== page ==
“Arising from the suspicion that he may have been involved in Ms Waithera’s shooting, we found it proper to go for him and verify if indeed he was connected to the shooting of the deceased,” said Mr Amin.

Detectives trailed the suspect and arrested him at Kenol in Murang’a County. He was found in possession of a pistol loaded with 15 rounds of ammunition.

The suspect was however able to prove that he is indeed a licensed firearm holder.

Also read: Kalonzo – Fatal shooting of NHIF staffer could be a political assassination

“We subjected the recovered bullet head and the pistol recovered from Julius to forensic examination and later it was discovered that the pistol was not the one that fired the fatal bullet. Consequently, we were left with no option but to release him as we progress with our investigations,” added the DCI boss.

Detectives are now focusing on other leads to establish who killed Waithera, including reviewing CCTV footage and interviewing eyewitnesses as well as conducting a forensic examination of the crime scene.

“Hopefully, in the fullness of time we will be able to reconstruct the scene and apprehend the culprit,” said Mr Amin.

He urged Kenyans who witnessed the incident to come forth and offer information to the DCI.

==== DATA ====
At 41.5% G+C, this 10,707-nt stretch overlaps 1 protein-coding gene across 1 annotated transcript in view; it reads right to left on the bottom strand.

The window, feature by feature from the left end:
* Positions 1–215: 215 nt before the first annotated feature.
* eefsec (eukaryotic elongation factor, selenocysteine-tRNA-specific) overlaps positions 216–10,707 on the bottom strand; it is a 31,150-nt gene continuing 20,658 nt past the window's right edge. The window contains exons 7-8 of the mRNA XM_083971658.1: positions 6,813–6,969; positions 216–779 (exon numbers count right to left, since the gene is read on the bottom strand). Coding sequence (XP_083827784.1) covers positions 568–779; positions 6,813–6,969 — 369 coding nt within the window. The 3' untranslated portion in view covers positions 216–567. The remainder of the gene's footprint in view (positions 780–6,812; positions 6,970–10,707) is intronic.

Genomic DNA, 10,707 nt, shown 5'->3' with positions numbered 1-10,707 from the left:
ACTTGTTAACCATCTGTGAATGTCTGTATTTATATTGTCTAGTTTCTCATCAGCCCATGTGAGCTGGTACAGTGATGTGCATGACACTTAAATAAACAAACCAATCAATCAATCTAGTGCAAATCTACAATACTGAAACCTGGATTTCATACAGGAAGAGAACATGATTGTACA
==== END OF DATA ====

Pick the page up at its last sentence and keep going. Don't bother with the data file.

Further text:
“Nairobi is safe, the CBD is safe and secure, and people have no reason to fear at all. Our investigations have not pointed to the allegations that a sniper assassin was involved,” he said.

Mr Amin concluded by saying that at the moment, it is still too early to tell who killed Waithera.

Yesterday Waithera’s family and colleagues gave emotional tributes, describing her as dependable, caring, approachable and a welcoming person as they detailed some of her final tasks at the state agency at a requiem mass held in Kariobangi.

Also read: Police probe mysterious fatal shooting of NHIF employee on Kaunda Street

NHIF Chief Executive Officer Peter Kamunyo said that until her demise, Waithera was a dedicated employee and a friend to her colleagues and NHIF clients.

“On 13th February at 4.54 pm, she sent a message to one of the hospital groups to tell them that the system was now working and it should be okay to continue, two minutes later she sent another message to the group of hospitals in Nairobi to reassure them about the query they had. A few minutes after that she left us,” Mr Kamunyo recounted.

“On the 13th we had a good time in the office, I remember asking my colleagues to request Mary and a few others to do a programme for an activity and she agreed… She was a proactive and very loving person,” Nairobi regional manager Mary Nyachae recounted.

Waithera’s husband Paul Mbogo described her as his soulmate, saying he now sits with his two sons as they wonder what happened to their mother.

“This was not our plan. We had many plans but not this one. Never did I ever think I will walk down the church to bid my wife goodbye. She has left a big gap in my heart. We have questions but we thank God for our children. My wife did her things meticulously, and I pray to God she rests well,” said Mr Mbogo.

Also read: Stop speculating on woman shot in CBD says NHIF